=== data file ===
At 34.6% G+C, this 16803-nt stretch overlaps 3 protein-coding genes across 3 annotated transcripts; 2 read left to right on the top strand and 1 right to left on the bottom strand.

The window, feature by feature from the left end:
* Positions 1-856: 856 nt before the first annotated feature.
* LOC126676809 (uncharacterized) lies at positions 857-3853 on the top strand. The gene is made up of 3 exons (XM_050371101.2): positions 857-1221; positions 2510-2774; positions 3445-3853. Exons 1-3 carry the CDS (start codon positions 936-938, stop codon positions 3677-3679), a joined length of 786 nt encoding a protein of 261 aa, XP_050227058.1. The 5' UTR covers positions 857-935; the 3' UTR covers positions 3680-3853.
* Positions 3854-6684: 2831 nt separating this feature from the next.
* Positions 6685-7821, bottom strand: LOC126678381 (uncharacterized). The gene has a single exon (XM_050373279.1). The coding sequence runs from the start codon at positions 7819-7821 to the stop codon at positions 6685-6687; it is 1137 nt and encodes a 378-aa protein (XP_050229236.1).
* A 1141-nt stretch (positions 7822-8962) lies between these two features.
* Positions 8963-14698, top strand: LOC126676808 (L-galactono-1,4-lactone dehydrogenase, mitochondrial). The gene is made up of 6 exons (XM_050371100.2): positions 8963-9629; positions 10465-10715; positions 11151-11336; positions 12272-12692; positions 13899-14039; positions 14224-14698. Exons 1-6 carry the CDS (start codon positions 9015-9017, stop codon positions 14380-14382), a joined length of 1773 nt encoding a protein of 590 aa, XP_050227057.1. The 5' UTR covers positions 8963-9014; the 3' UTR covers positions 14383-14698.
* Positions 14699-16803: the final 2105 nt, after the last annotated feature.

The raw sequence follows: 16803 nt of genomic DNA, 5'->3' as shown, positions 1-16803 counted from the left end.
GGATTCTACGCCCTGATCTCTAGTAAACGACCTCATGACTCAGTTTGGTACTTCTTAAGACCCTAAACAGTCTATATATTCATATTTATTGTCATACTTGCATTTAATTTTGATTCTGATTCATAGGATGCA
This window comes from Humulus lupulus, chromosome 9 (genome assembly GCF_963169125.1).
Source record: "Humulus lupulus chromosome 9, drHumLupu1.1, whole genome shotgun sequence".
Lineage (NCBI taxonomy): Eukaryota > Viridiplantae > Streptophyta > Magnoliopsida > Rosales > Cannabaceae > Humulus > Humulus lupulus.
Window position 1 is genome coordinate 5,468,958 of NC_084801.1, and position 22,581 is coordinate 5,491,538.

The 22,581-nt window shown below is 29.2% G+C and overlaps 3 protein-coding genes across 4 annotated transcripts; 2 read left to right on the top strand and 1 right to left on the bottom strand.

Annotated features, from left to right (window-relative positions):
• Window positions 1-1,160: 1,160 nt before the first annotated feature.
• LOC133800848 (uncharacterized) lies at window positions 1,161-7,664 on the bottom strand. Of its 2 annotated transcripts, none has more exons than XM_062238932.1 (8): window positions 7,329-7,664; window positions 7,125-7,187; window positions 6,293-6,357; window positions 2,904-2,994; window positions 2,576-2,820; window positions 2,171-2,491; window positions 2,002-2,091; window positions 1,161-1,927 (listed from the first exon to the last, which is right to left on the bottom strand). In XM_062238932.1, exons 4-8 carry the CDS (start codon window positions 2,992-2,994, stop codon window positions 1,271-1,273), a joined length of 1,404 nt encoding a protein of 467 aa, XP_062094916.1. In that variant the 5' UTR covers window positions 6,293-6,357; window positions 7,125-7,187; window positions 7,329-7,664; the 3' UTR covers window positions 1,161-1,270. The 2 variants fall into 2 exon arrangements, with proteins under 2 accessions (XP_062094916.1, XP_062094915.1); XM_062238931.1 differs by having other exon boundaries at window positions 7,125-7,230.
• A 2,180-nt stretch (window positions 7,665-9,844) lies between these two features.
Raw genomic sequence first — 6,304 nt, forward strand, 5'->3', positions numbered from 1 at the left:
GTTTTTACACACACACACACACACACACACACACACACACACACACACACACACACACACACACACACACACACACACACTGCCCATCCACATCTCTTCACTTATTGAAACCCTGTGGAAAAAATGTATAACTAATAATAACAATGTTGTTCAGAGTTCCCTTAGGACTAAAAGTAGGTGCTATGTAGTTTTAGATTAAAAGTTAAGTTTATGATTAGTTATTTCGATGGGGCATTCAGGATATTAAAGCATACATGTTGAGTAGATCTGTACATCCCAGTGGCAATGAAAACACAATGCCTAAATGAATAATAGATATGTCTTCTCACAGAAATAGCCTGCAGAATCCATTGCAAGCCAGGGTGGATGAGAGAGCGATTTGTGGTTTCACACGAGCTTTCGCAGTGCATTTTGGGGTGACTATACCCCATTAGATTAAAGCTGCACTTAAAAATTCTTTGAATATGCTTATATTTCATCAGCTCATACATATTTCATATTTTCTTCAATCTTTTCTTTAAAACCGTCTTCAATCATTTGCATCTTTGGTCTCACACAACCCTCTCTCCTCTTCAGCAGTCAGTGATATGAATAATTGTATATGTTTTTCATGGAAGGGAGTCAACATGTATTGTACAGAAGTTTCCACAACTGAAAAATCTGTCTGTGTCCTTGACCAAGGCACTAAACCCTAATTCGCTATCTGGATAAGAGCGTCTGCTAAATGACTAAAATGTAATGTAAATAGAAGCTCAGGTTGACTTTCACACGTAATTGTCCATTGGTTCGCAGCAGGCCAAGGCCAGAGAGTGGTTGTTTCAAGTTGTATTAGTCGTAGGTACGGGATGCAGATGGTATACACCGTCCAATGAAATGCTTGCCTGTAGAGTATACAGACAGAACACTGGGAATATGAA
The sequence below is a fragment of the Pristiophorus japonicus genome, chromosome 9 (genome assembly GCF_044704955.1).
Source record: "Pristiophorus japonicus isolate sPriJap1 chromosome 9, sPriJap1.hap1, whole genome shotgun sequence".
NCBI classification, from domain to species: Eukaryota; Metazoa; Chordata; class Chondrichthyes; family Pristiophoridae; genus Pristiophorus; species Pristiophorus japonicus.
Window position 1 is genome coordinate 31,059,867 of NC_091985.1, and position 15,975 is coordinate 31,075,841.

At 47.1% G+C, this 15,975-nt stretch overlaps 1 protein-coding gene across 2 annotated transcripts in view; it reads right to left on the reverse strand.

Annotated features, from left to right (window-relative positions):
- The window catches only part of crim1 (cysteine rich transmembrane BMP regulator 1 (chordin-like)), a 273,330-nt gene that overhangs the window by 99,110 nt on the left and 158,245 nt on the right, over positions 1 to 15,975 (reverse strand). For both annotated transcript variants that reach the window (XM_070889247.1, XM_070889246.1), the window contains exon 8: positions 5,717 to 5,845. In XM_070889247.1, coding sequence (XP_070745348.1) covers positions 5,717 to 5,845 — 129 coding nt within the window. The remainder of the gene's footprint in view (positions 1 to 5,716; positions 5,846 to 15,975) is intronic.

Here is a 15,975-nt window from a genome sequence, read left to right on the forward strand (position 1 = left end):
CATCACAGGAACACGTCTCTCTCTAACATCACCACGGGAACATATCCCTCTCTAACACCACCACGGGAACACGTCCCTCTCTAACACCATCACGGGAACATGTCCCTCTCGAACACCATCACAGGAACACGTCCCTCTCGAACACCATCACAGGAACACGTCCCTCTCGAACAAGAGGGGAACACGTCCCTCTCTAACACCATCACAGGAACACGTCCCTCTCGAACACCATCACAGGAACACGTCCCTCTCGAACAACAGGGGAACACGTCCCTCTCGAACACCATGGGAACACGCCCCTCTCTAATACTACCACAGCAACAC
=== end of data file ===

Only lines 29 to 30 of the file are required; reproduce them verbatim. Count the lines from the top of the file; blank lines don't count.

- The window catches only part of crim1 (cysteine rich transmembrane BMP regulator 1 (chordin-like)), a 273,330-nt gene that overhangs the window by 99,110 nt on the left and 158,245 nt on the right, over positions 1 to 15,975 (reverse strand). For both annotated transcript variants that reach the window (XM_070889247.1, XM_070889246.1), the window contains exon 8: positions 5,717 to 5,845. In XM_070889247.1, coding sequence (XP_070745348.1) covers positions 5,717 to 5,845 — 129 coding nt within the window. The remainder of the gene's footprint in view (positions 1 to 5,716; positions 5,846 to 15,975) is intronic.

Here is a 15,975-nt window from a genome sequence, read left to right on the forward strand (position 1 = left end):